You probably know the drill by now.  I’m not one to pass up easy content the chance to talk about myself curiousity, and Red Metal’s leveraged some questions at us.  Let’s run through them!

In which cases would you deem the manga superior to the anime on which it’s based?

I’m going to assume Red Metal’s really asking about when would I deem a manga superior to the anime based on it, because otherwise the only manga based on an anime I’ve read has been Samurai Champloo, and that wasn’t superior to the anime, so this would be a pretty awkward answer.

Having a story that actually finishes would be a big point in its favor.  A lot of anime, even good anime, even long running anime, has a tendency to end before it actually finishes the story.  I remember spending a lot of time with Tenjho Tenge, Eyeshield 21, Tokyo Ghoul, Inuyasha, etc, only for the anime to end long before the climax point they’ve all been building towards has been reached.  And I hate that.  I hate getting involved in a story, committing to a story, that just stops before it reaches its conclusion.  That’s the worst feeling for me.

Otherwise, it’s mostly an issue of pacing.  Which one delivers its energy and momentum better, and tells the story between major beats more effectively?  Sometimes it’s the anime.  The Naruto manga had a horrible sense of pacing, but the anime smoothed it out considerably.  Sometimes its the manga, when the anime creators weren’t able to properly transfer that over.

Which game do you feel has the best soundtrack?

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I’ve never even played Killer Instinct 2013, yet I still find myself digging the soundtrack like crazy.  At least the first season.  Mick Gordon made some absolutely beautiful music for that game that draws from a lot of very interesting cultural sources that still really fit for it.  I have to really admire it.  Later seasons of the game brought on Atlas and Celldweller instead of Mick, which… just didn’t grab me.  Which is odd, because I’ve loved Celldweller’s other music, and his style seems a perfect fit for Killer Instinct, but it just didn’t seem to synchronize.  But yeah, first season Killer Instinct 2013 is absolutely marvelous.  Check it out.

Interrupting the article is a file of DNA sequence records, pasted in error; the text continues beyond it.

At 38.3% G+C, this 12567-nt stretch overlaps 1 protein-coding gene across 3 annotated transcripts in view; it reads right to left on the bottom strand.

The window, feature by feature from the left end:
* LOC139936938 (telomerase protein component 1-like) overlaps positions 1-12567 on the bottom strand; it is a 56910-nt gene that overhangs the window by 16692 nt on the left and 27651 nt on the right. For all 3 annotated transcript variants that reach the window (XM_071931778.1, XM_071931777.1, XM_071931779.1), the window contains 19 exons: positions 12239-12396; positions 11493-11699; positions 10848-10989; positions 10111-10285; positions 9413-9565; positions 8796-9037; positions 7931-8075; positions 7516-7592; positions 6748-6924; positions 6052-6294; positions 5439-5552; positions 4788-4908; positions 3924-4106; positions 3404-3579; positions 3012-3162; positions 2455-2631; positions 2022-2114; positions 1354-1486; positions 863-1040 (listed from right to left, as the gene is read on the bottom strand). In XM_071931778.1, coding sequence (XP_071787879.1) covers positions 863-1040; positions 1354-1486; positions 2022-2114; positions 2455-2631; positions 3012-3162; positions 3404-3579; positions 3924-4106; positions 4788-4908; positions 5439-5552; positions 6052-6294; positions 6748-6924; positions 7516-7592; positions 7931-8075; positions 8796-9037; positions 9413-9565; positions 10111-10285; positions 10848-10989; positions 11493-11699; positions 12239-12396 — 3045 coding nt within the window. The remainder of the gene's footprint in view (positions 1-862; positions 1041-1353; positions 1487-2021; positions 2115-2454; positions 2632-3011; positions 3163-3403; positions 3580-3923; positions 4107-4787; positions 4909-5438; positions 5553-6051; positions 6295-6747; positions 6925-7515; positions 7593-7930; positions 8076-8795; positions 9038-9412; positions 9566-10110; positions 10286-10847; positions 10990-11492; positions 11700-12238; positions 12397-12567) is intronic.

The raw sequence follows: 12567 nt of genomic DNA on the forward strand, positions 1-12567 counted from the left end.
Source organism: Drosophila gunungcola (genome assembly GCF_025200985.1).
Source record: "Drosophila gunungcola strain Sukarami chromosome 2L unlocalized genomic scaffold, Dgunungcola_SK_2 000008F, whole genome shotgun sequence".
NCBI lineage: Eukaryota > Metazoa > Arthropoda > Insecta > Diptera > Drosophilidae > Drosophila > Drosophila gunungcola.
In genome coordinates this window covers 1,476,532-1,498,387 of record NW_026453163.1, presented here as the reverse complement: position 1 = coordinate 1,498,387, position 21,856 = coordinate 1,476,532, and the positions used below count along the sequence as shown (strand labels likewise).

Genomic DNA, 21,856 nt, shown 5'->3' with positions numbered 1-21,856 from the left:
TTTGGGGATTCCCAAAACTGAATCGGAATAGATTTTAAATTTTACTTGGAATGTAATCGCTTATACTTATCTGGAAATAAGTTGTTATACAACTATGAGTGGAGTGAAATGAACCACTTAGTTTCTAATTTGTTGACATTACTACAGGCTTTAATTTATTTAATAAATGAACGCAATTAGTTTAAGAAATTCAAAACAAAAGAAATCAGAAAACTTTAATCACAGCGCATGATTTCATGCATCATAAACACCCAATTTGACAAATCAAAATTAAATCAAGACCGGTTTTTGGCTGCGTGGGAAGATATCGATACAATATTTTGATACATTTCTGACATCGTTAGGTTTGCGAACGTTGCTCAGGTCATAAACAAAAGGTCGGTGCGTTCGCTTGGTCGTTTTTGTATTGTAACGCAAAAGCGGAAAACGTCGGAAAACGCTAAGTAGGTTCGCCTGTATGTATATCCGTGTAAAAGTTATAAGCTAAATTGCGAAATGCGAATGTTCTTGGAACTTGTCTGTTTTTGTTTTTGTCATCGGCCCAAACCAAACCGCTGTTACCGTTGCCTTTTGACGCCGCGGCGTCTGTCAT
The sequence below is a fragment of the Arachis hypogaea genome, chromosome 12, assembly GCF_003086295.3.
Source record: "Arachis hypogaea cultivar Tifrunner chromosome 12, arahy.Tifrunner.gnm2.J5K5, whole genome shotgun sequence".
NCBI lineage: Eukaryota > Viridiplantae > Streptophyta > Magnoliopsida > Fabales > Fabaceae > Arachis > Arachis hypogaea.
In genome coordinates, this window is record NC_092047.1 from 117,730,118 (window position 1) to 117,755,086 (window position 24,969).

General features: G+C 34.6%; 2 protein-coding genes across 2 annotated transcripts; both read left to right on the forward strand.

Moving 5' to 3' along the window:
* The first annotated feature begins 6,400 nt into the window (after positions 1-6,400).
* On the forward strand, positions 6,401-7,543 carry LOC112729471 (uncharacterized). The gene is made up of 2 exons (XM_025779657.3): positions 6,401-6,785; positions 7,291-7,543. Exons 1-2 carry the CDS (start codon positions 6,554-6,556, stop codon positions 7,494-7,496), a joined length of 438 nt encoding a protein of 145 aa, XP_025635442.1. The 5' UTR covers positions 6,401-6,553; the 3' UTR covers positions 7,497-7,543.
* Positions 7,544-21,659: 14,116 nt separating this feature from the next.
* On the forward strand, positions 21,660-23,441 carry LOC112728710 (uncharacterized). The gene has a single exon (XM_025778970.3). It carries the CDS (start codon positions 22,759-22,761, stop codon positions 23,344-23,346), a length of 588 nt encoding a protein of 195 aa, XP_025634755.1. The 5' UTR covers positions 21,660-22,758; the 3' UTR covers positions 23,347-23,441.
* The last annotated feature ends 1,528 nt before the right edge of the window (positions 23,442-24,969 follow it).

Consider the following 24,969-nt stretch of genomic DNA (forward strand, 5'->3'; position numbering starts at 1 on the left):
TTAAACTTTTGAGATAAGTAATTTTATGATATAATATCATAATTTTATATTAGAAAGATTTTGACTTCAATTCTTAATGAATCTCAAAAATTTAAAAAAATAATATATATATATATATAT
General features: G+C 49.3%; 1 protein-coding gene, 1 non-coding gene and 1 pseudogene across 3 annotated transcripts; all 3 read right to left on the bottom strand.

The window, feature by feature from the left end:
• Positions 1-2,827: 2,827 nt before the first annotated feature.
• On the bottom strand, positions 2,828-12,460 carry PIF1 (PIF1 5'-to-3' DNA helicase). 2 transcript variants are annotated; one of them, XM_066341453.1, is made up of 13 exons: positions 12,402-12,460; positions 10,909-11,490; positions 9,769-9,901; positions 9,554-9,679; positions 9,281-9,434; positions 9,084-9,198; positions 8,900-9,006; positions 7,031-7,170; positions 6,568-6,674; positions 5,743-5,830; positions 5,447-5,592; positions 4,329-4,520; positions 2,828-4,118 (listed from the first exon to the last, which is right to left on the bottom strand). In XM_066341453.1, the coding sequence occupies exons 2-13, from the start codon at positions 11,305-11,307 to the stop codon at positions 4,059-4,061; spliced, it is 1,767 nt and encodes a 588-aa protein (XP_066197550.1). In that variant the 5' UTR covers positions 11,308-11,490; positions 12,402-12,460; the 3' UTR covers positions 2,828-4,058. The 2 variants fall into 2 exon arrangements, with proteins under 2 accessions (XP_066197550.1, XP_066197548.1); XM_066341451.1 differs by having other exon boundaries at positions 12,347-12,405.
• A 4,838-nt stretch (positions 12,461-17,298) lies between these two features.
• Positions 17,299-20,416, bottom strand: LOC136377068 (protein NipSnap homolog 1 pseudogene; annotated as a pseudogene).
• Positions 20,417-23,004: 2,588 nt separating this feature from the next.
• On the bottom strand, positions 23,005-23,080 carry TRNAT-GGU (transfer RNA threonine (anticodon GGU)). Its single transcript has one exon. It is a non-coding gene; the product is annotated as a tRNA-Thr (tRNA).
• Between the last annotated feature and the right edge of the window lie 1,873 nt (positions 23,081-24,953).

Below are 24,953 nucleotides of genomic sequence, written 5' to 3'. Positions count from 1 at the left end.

Otherwise Xenoblade Chronicles is probably the soundtrack I’ve gone back to more than anything else.  Some of the most honestly beautiful music I’ve heard in a game, on there.  And it’s incorporated beautifully into the game, matches the settings and events perfectly.

And for a bonus, the soundtrack to Bastion is pretty marvelous as well.

If you could revive a dead video games series, which one would you choose?

Saints Row.  Which is an odd one.  Developer would insist it’s not dead.  After all, Agents of Mayhem follows up on the ending of the final Saints Row game and uses a lot of the same characters, and they’re totally working on another Saints Row project otherwise!  Wikipedia says so!  But we haven’t seen a game in the series that wasn’t, in essence, just a stretched out piece of DLC since 2011, and the current franchise owners seem to mostly be sitting on it.

I’m not even sure what version of the series I’d want to see back.  The original Saints Row was a fun game with a lot of frustrating gameplay hooks and an irreverent but straight-laced plot with some surprisingly intelligent writing hidden beneath the surface.  The second was a pitch black comedy with a plot that went to some rather gritty places, but once again, had some surprisingly smart story beats if you dug into things.  Saints Row 3 dropped a lot of the hidden intelligence, took the idea that ‘haha, crazy funny game series’ up to eleven, and basically made an evil Saturday morning cartoon.  Saints Row IV and Gat Out of Hell took that change and went crazy with it.

So yeah, like I said, I don’t know what I would want from the series, but I want something.  I loved Saints Row 2.  Saints Row 3 dropped a lot of the things I loved about Saints Row 2 and replaced them with something else, but it was still a crazy fun game.  Following up on either of those would make me happy.

What game/film/album/book did you have a particularly difficult time adding to your collection?